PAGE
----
ATUS data are also unable to distinguish between face-to-face provider time and time spent on clerical matters or waiting. For this reason, we used NAMCS to estimate face-to-face provider time to allow readers to compare this face-to-face time with the total clinic time reported in ATUS. Time reported in both ATUS and NAMCS relies on respondent reporting, raising the potential for recall and selection bias. As an example, direct observation studies have found that NAMCS may overestimate face-to-face provider time by 30% to 40%,34,35 suggesting that face-to-face time may be still lower than the values we present. Additionally, while NAMCS and MEPS allow us to differentiate between visits for children and adults, they do not allow us to distinguish between visits where adults are alone or accompanied, requiring us to use estimates for adult visits in general as the estimates for accompanied adults as well. This may underestimate face-to-face time and direct medical costs for accompanied adults, as these visits might be more complex. Finally, we recognize that there are controversies on how to value time, particularly for the unemployed. We used accepted labor economic approaches to value the time of employed and unemployed individuals.19,21 Additionally, we included estimates focusing specifically on employed individuals because these estimates may be of particular interest to employers and employer-based health plans.

In the United States, opportunity costs of seeking care are substantial for the average individual. For every dollar of direct medical expenditures for ambulatory physician visits, 15 additional cents were spent on the indirect costs of patient time. Time spent per year by employed adults seeking medical care exceeded the number of annual hours worked by more than half a million full-time employees and the societal opportunity costs are greater than $50 billion a year. Accounting for patient opportunity costs is important for examining US healthcare system efficiency and evaluating methods to improve the efficient delivery of care.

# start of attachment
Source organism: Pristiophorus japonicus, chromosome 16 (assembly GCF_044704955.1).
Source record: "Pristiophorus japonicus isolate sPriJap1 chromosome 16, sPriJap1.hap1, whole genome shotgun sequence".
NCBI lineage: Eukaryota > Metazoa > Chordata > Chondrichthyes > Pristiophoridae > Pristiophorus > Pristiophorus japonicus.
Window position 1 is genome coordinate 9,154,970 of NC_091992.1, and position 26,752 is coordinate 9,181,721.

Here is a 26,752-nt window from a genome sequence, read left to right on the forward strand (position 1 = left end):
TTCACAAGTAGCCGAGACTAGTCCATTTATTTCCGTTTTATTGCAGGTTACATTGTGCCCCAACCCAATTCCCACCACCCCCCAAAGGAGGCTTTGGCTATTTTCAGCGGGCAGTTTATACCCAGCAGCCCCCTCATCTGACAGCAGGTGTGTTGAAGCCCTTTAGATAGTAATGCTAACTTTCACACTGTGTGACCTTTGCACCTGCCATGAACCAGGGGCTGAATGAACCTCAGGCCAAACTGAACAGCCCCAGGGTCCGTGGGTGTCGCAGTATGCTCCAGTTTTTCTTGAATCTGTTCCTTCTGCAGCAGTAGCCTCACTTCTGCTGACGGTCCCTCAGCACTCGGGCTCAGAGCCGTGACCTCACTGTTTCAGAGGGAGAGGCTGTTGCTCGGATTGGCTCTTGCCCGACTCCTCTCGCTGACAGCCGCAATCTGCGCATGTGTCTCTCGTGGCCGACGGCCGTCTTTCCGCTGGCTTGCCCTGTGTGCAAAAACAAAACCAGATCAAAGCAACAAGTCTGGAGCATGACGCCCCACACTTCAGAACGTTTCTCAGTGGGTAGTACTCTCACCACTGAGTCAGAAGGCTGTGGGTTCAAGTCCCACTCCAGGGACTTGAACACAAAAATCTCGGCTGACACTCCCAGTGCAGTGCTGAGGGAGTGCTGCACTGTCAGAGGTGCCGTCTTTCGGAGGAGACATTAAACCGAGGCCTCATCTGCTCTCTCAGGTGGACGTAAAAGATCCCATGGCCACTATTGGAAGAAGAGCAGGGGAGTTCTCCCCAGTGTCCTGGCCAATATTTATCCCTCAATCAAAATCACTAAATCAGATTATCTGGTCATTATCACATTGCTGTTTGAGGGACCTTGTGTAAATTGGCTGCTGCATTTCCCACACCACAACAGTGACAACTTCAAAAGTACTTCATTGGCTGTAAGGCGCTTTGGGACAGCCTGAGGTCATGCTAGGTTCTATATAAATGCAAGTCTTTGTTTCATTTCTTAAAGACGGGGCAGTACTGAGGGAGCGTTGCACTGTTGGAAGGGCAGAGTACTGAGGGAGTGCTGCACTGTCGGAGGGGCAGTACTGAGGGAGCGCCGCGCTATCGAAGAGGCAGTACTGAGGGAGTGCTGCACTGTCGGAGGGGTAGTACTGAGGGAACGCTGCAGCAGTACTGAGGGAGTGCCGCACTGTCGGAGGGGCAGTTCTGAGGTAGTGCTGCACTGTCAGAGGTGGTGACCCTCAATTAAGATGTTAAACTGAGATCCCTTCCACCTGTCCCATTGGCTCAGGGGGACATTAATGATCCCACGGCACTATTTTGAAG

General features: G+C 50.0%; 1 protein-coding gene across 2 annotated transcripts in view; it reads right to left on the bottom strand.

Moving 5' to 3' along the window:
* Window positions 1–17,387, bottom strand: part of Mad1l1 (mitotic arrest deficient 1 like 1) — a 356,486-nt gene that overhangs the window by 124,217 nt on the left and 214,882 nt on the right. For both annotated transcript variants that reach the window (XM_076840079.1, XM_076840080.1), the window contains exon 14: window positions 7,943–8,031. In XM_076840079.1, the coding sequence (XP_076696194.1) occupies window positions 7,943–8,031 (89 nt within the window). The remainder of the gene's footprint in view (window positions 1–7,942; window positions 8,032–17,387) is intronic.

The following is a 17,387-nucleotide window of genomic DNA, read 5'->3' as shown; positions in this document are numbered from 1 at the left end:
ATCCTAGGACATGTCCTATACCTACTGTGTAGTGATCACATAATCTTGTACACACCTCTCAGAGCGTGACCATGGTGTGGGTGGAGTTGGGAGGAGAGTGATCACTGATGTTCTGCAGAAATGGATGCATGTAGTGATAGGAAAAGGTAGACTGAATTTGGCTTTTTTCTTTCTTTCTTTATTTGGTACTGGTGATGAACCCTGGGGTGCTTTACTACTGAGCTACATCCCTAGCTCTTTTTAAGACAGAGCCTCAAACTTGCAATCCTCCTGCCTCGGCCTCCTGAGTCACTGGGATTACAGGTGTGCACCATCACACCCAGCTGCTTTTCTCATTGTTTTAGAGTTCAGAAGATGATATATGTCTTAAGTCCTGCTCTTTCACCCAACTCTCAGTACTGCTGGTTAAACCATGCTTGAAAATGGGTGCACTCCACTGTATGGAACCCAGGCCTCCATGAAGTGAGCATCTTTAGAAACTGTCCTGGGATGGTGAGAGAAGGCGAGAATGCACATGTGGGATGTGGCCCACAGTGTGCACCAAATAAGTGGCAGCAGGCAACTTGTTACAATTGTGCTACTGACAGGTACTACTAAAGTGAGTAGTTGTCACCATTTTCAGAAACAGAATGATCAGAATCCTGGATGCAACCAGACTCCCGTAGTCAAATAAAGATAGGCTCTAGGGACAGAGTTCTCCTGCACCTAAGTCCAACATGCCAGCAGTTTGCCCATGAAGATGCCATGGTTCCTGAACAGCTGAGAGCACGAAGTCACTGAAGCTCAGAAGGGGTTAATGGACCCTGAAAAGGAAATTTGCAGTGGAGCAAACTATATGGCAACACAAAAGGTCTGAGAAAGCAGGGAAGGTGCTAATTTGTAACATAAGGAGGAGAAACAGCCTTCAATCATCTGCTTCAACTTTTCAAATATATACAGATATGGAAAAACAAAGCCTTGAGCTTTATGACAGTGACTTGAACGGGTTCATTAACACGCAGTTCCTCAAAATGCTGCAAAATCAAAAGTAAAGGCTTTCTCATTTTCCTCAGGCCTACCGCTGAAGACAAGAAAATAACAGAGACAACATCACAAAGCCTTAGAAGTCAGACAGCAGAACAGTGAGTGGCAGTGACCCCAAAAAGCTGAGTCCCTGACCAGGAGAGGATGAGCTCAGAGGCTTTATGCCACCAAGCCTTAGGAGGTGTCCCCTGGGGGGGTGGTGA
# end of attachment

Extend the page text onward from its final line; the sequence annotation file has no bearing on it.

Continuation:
Author Affiliations: University of Pittsburgh School of Medicine (KNR), PA; Children’s Hospital of Pittsburgh (KNR), PA; RAND Corporation (AVC, JE), Pittsburgh, PA; University of Pittsburgh Graduate School of Public Health (MB), PA; Harvard Medical School (AM), Boston, MA; RAND Corporation (AM), Boston, MA.

Source of Funding: This study was supported in part by grants from the California HealthCare Foundation, the Health Resources and Services Administration National Research Service Award for Primary Medical Care (T32HP22240, Dr Ray), the Agency for Healthcare Research and Quality Patient-Centered Outcomes Research Career Development Award (K12HS022989, Dr Ray), and the National Institutes of Health (UL1TR000005, Dr Bertolet). The funders had no role in study design, data collection and analysis, decision to publish, or preparation of the manuscript.

Author Disclosures: The authors report no relationship or financial interest with any entity that would pose a conflict of interest with the subject matter of this article. Dr Chari’s current affiliation is University of Sussex, Brighton, UK. This work was presented in part at the Pediatric Academic Societies meeting on May 5, 2013, and at the AcademyHealth meeting on June 24, 2013.

Authorship Information: Concept and design (KNR, AVC, JE, AM); acquisition of data (AVC, KNR, AM); analysis and interpretation of data (KNR, AVC, JE, AM, MB); drafting of the manuscript (KNR, MB); critical revision of the manuscript for important intellectual content (KNR, AVC, JE, MB, AM); statistical analysis (KNR, AVC, MB); provision of study materials or patients (AVC); obtaining funding (AVC, AM); and supervision (JE, AM).

Address correspondence to: Ateev Mehrotra, MD, MPH, Harvard Medical School, Department of Health Care Policy, 180 Longwood Ave, Boston, MA 02115. E-mail: